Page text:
Market update - July 2022
- Shunil Roy-Chaudhuri
- 27 July 2022
- 10 mins reading time
On 5th July, we hosted a webinar in which we assessed rising interest rates, high inflation, the continuing tragic conflict in Ukraine, and the outlook for the months ahead. This briefing is based on that content.
The world is having to deal with high inflation, which in May reached 7.5% across the G7 group of leading economies. Against this background, interest rates have been rising, as central banks can use these as a means to potentially control inflation. In the UK, interest rates have gone up from 0.1% in December 2021 to 1.25% today. We believe they are likely to go higher.
We are seeing significant stock market turbulence. The VIX index, often known as the fear index, attempts to measure this turbulence. There was a big upward spike in the VIX in 2008, when Lehman Brothers collapsed, and there was another big spike during the pandemic.
Today’s VIX levels, of around 30 to 35, are not as high as they were during 2008 and the pandemic, but they are still high by historic standards.* Historically, in the 12-month period following the VIX index rising above 30, the S&P500 index of the largest US companies has returned more than 20% on average. On this basis, periods of market gloom can potentially be a good time to invest for people with longer time horizons.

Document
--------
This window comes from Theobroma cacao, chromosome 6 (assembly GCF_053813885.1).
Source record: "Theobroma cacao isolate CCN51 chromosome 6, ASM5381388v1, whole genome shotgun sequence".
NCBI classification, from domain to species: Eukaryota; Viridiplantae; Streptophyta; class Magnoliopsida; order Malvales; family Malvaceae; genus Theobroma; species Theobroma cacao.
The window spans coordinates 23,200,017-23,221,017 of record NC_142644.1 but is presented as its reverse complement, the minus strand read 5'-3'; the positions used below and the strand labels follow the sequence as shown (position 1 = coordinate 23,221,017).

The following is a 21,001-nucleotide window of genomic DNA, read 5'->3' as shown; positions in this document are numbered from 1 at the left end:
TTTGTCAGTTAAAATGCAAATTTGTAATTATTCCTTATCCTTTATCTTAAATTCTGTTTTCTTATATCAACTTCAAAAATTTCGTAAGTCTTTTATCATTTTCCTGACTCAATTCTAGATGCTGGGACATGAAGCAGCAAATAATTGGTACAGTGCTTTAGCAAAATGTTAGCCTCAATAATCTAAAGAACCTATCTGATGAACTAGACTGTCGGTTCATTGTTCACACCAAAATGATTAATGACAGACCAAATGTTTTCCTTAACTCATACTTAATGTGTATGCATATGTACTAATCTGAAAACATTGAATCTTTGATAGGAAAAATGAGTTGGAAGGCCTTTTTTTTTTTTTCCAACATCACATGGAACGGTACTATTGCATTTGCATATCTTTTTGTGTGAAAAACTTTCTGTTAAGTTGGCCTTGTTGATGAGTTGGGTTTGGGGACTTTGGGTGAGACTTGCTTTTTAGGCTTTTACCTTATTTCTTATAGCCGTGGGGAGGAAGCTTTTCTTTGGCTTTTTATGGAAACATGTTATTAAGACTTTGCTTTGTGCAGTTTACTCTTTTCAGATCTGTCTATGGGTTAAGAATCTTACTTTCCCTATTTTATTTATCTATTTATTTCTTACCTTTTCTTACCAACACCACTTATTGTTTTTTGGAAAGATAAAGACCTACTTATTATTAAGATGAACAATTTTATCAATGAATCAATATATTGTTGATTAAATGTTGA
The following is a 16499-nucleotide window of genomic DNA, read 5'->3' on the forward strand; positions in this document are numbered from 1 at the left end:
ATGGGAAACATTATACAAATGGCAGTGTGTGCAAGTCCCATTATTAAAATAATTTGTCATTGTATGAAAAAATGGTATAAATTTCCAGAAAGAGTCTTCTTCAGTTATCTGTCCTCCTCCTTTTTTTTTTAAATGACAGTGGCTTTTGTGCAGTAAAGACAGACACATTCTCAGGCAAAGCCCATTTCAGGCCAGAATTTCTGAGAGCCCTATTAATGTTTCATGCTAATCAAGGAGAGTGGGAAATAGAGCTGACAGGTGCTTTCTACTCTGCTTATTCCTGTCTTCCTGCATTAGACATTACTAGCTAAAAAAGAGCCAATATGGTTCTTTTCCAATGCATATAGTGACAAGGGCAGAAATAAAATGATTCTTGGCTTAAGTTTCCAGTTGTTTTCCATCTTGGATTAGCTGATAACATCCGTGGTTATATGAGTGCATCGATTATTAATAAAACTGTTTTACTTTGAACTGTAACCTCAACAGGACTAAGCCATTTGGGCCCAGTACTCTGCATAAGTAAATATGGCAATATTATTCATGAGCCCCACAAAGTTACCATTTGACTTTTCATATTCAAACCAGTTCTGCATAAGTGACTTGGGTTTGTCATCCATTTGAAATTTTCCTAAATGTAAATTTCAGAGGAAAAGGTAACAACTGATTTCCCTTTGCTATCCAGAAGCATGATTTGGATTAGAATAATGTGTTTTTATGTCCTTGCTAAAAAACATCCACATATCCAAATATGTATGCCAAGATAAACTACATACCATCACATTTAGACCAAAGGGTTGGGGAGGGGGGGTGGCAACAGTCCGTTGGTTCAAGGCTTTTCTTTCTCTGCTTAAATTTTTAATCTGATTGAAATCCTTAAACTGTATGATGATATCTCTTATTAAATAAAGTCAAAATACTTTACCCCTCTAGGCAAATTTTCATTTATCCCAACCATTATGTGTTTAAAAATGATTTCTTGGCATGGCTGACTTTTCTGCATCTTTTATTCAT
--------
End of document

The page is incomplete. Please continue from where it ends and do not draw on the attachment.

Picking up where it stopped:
Asset class returns since 3 May 2022
Our last webinar was held on 3 May and, between that date and 20 June, commodities have continued to rise in value. But UK equities, which rose in the year to 3 May, have declined in the year to 20 June. Meanwhile, North American and European equities, and government and corporate bonds, have continued to decline (see chart below).
Asset class returns for the year to 3 May and 20 June
Source: FactSet 31/12/2021 to 03/05/2022 and 31/12/2021 to 20/06/2022. Past performance is not a reliable indicator of future results.
In the G7 countries, inflation had been low for a long time, but has recently picked up sharply. This is due to post-pandemic shortages of components and commodities combined with the economic impact of the tragic events in Ukraine. For example, there are long car waiting lists, as manufacturers face delays on the delivery of semi-conductors. Regarding commodities, there’s been a rise in global energy prices, with oil up more than 40% in the year to date.
Moreover, unemployment seems to be returning to pre-pandemic lows. It is currently less than 4% in the US and the UK, and some firms are struggling to attract workers. They are often offering higher wages in order to bring employees onboard and this is feeding inflation.